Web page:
By Salma Abou Hussein
This week marks five years since the dawn of a major transition in Egypt. This transition occurred on January 25, 2010, when a revolution swept through the country, with citizens demanding action and change for all Egyptians. This was the first time I witnessed three generations of women in my family protesting; casting their votes, and for the first time, maintaining a strong presence in public spaces.
These past five years have marked a lot of firsts for many women in Egypt. For example, this is the first time many women have had the power to reclaim some measure of ownership of their rights and physical integrity, which have been restricted for far too long. And while we must celebrate these steps forward, we must also reflect on what challenges we are currently facing. In Egypt after the revolution, it has become clear we have a long way ahead of us in one of the most pressing issues Egyptian women experience on a daily basis: sexual harassment.
When the revolution commenced, women’s voices were magnified in the public sphere, which could be seen by the critical role they played in street protests during the political upheaval. Their increased voice, visibility and civic participation then ignited a nation-wide discussion on matters of gender-based violence in public spaces, including sexual harassment, which had previously been largely ignored by policy-makers before the revolution.
During the revolution, the world was shocked when news of gang rapes and rampant sexual assaults against female protesters came to light. As a result, protesters issued an even stronger call to end intimidation against women in public places. A surge in anti-sexual harassment movements has risen in response to the experiences women endured while daring to raise their voices in the streets. Operation Anti Sexual Harassment (OpAntiSH), HarassMap, Shoft Ta7arosh (I Saw Harassment), Imprint and Nazra for Feminist Studies are all initiatives and organizations that had a significant role during this massive political instability. They were instrumental in saving lives during street protests by issuing collective public statements in which they held the state accountable for protecting women and ensuring their safety. As a result of this advocacy, for the first time in Egypt’s history, a law was passed that imposed jail terms of no fewer than six months and/or fines levied upon those found guilty of sexual harassment in public or private spaces.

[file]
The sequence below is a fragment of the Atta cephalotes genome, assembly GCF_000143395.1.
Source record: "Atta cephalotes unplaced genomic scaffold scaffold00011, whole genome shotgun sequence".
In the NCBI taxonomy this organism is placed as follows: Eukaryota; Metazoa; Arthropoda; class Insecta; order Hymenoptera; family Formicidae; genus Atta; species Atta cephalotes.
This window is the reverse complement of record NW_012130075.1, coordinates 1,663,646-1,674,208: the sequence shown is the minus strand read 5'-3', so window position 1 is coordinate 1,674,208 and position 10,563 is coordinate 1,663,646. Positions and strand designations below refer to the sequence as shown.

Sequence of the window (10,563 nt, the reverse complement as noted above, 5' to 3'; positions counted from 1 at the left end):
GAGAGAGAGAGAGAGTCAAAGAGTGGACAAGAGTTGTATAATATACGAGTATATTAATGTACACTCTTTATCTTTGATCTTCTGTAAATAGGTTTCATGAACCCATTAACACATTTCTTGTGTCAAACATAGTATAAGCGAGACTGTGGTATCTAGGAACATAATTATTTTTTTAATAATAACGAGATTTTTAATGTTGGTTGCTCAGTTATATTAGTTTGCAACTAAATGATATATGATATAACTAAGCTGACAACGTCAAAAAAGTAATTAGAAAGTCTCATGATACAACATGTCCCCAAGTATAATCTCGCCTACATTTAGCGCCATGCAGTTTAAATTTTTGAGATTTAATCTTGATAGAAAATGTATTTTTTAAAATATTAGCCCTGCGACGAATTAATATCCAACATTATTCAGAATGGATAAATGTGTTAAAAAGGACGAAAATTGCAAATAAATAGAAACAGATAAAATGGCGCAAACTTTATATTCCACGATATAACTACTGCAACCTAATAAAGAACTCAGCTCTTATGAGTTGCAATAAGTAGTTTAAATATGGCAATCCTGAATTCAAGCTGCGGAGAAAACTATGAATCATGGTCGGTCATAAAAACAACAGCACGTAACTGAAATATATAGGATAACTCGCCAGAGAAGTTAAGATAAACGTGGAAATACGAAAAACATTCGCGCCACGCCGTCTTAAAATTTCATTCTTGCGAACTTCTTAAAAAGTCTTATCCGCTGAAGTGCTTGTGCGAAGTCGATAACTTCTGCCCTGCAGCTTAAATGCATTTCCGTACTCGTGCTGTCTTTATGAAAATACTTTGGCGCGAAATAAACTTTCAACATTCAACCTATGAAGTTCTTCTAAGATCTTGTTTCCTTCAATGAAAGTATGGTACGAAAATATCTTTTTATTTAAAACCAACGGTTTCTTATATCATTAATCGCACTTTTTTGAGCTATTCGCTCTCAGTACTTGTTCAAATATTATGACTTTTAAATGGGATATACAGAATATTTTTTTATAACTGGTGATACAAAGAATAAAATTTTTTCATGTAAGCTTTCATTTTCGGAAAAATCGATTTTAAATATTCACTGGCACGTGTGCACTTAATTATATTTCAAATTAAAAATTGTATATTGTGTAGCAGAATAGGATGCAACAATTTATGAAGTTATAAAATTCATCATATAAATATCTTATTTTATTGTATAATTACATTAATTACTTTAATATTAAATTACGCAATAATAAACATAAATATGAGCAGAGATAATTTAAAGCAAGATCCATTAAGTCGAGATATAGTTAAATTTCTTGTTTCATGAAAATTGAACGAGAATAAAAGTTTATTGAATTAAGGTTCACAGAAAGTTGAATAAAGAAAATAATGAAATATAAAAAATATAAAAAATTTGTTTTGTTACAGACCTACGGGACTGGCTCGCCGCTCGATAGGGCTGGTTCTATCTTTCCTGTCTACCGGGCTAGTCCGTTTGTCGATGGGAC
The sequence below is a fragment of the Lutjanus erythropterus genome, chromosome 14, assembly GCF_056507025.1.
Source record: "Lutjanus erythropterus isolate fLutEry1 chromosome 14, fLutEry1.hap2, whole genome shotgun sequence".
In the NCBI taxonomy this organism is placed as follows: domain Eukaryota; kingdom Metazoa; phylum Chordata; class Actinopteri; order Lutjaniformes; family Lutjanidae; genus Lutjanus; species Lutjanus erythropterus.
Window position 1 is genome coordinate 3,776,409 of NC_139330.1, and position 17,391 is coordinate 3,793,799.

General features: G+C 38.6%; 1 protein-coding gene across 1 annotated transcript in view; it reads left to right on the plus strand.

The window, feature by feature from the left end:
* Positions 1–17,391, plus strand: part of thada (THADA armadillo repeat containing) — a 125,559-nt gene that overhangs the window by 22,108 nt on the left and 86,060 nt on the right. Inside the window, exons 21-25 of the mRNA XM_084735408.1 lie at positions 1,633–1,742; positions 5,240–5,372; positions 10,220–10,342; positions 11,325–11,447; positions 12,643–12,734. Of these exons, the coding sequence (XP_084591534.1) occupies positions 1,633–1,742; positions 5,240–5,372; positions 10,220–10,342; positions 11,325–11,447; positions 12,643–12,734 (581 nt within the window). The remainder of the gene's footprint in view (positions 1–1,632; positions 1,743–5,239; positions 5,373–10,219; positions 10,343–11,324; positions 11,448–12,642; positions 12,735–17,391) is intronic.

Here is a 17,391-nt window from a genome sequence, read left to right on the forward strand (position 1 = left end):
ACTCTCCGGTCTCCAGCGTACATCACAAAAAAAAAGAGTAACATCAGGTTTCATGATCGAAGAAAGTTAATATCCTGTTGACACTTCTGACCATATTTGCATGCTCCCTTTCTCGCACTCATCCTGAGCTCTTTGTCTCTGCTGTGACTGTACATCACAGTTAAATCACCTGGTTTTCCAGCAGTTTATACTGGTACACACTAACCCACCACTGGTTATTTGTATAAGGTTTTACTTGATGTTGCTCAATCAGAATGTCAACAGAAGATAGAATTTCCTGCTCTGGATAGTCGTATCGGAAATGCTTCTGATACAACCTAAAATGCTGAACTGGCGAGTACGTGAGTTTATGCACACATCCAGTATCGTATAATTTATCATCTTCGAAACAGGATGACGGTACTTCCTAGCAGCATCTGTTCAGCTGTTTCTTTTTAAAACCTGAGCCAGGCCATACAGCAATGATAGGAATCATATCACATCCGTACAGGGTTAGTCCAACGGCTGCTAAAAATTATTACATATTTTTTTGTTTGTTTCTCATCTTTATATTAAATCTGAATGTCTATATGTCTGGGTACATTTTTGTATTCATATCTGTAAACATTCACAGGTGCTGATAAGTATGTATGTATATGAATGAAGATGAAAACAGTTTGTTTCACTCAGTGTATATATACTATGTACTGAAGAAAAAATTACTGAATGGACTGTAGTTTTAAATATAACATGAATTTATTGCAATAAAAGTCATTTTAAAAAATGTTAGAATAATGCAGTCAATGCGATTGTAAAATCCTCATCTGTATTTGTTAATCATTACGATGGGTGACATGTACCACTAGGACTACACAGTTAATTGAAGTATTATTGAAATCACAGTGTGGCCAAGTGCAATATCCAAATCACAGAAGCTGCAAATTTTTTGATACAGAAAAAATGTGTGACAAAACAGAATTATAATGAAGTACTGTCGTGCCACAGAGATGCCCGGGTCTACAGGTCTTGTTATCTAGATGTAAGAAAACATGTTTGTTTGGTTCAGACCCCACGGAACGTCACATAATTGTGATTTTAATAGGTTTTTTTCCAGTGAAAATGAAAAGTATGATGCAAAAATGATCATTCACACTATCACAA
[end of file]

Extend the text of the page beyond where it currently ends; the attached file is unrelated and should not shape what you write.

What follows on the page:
Even though a groundbreaking law has been passed to hold perpetrators accountable, a change in legislation is insufficient if not accompanied by a change in social norms. Unfortunately, this has not been the case so far. Only a few days after the law went into effect, a woman was stripped naked and beaten in the middle of Tahrir square during the inauguration celebration of the current president, Abdel-Fattah El-Sisi. The Ministry of Interior responded immediately by arresting seven men, thought to have been connected to the assault, imposing heavy court sentences on some of them in a ruling seen by many as unprecedented in Egypt.